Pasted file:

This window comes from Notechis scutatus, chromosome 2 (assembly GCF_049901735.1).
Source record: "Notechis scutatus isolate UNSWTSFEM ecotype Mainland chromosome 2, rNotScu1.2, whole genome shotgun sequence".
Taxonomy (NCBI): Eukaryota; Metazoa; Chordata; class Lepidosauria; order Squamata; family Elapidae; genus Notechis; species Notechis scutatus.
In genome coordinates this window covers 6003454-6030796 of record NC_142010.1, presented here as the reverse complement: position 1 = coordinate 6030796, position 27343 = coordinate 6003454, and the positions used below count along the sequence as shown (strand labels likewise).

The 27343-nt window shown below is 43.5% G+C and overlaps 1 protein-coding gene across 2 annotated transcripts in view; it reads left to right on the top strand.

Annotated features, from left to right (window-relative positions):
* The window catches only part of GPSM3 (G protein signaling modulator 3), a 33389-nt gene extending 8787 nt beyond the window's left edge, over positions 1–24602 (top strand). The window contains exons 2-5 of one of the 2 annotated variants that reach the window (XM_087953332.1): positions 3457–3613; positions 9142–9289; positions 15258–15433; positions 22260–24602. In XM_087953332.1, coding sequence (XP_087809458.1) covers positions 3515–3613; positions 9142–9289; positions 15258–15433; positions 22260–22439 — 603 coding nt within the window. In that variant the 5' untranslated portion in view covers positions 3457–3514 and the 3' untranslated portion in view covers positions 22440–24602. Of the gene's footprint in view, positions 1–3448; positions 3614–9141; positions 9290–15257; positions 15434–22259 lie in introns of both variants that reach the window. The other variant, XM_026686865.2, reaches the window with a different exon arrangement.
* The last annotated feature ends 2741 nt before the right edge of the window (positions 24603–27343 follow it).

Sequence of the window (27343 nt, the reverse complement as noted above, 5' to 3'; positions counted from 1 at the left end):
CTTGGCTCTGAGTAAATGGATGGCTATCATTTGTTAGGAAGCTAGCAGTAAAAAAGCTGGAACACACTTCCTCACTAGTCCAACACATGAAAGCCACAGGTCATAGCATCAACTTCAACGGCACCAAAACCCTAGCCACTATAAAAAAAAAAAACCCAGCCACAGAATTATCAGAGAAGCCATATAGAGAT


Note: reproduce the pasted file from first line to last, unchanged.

This window comes from Notechis scutatus, chromosome 2 (assembly GCF_049901735.1).
Source record: "Notechis scutatus isolate UNSWTSFEM ecotype Mainland chromosome 2, rNotScu1.2, whole genome shotgun sequence".
Taxonomy (NCBI): Eukaryota; Metazoa; Chordata; class Lepidosauria; order Squamata; family Elapidae; genus Notechis; species Notechis scutatus.
In genome coordinates this window covers 6003454-6030796 of record NC_142010.1, presented here as the reverse complement: position 1 = coordinate 6030796, position 27343 = coordinate 6003454, and the positions used below count along the sequence as shown (strand labels likewise).

The 27343-nt window shown below is 43.5% G+C and overlaps 1 protein-coding gene across 2 annotated transcripts in view; it reads left to right on the top strand.

Annotated features, from left to right (window-relative positions):
* The window catches only part of GPSM3 (G protein signaling modulator 3), a 33389-nt gene extending 8787 nt beyond the window's left edge, over positions 1–24602 (top strand). The window contains exons 2-5 of one of the 2 annotated variants that reach the window (XM_087953332.1): positions 3457–3613; positions 9142–9289; positions 15258–15433; positions 22260–24602. In XM_087953332.1, coding sequence (XP_087809458.1) covers positions 3515–3613; positions 9142–9289; positions 15258–15433; positions 22260–22439 — 603 coding nt within the window. In that variant the 5' untranslated portion in view covers positions 3457–3514 and the 3' untranslated portion in view covers positions 22440–24602. Of the gene's footprint in view, positions 1–3448; positions 3614–9141; positions 9290–15257; positions 15434–22259 lie in introns of both variants that reach the window. The other variant, XM_026686865.2, reaches the window with a different exon arrangement.
* The last annotated feature ends 2741 nt before the right edge of the window (positions 24603–27343 follow it).

Sequence of the window (27343 nt, the reverse complement as noted above, 5' to 3'; positions counted from 1 at the left end):
CTTGGCTCTGAGTAAATGGATGGCTATCATTTGTTAGGAAGCTAGCAGTAAAAAAGCTGGAACACACTTCCTCACTAGTCCAACACATGAAAGCCACAGGTCATAGCATCAACTTCAACGGCACCAAAACCCTAGCCACTATAAAAAAAAAAAACCCAGCCACAGAATTATCAGAGAAGCCATATAGAGAT